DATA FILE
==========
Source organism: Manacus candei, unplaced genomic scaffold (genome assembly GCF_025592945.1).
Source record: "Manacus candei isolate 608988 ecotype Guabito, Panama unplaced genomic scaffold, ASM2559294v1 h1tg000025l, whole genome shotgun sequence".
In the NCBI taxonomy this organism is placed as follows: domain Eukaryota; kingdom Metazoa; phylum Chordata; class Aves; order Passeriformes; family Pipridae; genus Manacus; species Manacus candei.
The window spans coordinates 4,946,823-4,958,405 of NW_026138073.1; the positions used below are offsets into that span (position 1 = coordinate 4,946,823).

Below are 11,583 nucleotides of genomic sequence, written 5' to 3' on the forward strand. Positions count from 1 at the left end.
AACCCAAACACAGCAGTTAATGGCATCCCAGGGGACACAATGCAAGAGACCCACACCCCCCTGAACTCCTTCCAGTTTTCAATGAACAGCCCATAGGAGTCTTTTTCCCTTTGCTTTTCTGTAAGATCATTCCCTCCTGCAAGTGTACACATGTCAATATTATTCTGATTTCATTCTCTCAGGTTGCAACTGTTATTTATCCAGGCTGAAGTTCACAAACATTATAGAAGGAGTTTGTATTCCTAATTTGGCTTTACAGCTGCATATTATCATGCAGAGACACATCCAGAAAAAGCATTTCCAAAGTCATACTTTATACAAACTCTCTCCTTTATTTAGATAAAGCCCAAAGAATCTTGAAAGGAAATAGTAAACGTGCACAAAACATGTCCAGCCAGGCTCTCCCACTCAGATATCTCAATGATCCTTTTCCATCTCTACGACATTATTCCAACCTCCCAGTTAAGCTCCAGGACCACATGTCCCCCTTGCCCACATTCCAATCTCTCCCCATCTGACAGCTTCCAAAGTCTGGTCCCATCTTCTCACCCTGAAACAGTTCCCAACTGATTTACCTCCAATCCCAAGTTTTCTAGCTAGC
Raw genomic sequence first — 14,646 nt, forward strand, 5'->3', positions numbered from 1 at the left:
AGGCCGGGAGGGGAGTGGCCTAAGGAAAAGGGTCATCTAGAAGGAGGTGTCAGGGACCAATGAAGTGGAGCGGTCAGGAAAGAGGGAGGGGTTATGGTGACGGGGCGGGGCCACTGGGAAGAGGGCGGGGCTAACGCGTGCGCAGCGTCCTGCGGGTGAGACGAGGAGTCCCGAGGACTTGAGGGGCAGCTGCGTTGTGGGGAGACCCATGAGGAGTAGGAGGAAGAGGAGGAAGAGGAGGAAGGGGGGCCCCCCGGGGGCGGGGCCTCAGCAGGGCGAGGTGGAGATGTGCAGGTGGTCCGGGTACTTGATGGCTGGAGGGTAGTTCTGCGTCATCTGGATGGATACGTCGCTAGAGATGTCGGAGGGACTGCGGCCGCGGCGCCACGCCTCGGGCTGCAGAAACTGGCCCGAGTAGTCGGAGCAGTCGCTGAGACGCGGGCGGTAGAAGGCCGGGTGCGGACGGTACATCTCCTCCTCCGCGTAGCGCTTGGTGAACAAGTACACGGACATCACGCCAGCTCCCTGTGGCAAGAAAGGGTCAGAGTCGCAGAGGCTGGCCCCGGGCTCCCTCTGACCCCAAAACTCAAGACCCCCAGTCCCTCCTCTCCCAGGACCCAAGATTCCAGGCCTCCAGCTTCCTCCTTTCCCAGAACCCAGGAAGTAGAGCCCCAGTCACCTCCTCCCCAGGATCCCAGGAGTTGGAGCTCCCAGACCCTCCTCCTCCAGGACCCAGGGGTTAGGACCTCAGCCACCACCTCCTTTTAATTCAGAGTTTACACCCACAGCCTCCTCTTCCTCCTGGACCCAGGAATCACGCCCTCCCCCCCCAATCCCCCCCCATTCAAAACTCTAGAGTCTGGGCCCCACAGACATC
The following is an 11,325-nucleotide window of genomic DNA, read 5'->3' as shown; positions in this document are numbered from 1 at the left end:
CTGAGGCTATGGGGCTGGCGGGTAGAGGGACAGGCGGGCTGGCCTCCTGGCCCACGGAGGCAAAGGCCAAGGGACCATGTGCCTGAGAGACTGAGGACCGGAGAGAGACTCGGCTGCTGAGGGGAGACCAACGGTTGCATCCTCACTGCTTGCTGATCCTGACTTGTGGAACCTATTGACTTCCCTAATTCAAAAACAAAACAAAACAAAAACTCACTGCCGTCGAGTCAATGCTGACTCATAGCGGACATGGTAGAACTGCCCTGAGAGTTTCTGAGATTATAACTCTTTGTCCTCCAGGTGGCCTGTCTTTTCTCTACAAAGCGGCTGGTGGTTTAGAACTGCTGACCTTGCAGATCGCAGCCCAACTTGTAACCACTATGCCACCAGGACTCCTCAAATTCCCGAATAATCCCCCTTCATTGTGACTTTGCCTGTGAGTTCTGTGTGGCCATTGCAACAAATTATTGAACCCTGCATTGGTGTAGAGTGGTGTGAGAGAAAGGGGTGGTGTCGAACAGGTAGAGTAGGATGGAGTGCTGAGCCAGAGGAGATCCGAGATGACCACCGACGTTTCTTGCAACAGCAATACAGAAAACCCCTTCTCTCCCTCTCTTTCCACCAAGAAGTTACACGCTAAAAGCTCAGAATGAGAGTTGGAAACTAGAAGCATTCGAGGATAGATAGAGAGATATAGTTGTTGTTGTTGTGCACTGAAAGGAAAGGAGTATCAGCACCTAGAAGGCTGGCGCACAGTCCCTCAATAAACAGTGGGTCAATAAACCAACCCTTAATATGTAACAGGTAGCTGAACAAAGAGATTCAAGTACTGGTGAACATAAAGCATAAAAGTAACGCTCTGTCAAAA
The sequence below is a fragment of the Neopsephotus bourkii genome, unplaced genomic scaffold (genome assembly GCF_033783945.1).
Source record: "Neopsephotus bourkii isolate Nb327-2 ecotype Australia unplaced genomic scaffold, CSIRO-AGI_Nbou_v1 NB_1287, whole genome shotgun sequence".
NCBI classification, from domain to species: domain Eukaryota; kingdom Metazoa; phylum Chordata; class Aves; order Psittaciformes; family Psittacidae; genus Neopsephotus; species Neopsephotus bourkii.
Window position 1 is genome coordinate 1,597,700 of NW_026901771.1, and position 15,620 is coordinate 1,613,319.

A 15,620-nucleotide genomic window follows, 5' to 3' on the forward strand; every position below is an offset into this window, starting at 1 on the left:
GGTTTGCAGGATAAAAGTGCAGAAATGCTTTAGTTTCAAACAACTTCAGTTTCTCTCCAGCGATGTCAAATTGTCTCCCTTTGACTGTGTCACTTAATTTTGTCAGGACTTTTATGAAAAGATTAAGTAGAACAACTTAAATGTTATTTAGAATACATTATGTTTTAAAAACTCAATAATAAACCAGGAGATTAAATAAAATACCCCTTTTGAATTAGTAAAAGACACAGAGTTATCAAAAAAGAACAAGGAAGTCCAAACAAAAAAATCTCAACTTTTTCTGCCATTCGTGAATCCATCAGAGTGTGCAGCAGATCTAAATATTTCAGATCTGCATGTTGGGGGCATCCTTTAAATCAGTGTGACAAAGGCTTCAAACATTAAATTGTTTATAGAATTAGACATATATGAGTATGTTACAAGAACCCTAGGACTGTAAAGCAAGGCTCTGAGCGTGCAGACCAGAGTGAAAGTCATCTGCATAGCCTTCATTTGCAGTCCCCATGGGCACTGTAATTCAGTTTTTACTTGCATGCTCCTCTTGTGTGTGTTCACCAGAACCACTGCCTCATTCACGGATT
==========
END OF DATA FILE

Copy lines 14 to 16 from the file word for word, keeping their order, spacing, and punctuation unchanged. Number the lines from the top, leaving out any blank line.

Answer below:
Window position 1 is genome coordinate 1,597,700 of NW_026901771.1, and position 15,620 is coordinate 1,613,319.

A 15,620-nucleotide genomic window follows, 5' to 3' on the forward strand; every position below is an offset into this window, starting at 1 on the left:
GGTTTGCAGGATAAAAGTGCAGAAATGCTTTAGTTTCAAACAACTTCAGTTTCTCTCCAGCGATGTCAAATTGTCTCCCTTTGACTGTGTCACTTAATTTTGTCAGGACTTTTATGAAAAGATTAAGTAGAACAACTTAAATGTTATTTAGAATACATTATGTTTTAAAAACTCAATAATAAACCAGGAGATTAAATAAAATACCCCTTTTGAATTAGTAAAAGACACAGAGTTATCAAAAAAGAACAAGGAAGTCCAAACAAAAAAATCTCAACTTTTTCTGCCATTCGTGAATCCATCAGAGTGTGCAGCAGATCTAAATATTTCAGATCTGCATGTTGGGGGCATCCTTTAAATCAGTGTGACAAAGGCTTCAAACATTAAATTGTTTATAGAATTAGACATATATGAGTATGTTACAAGAACCCTAGGACTGTAAAGCAAGGCTCTGAGCGTGCAGACCAGAGTGAAAGTCATCTGCATAGCCTTCATTTGCAGTCCCCATGGGCACTGTAATTCAGTTTTTACTTGCATGCTCCTCTTGTGTGTGTTCACCAGAACCACTGCCTCATTCACGGATT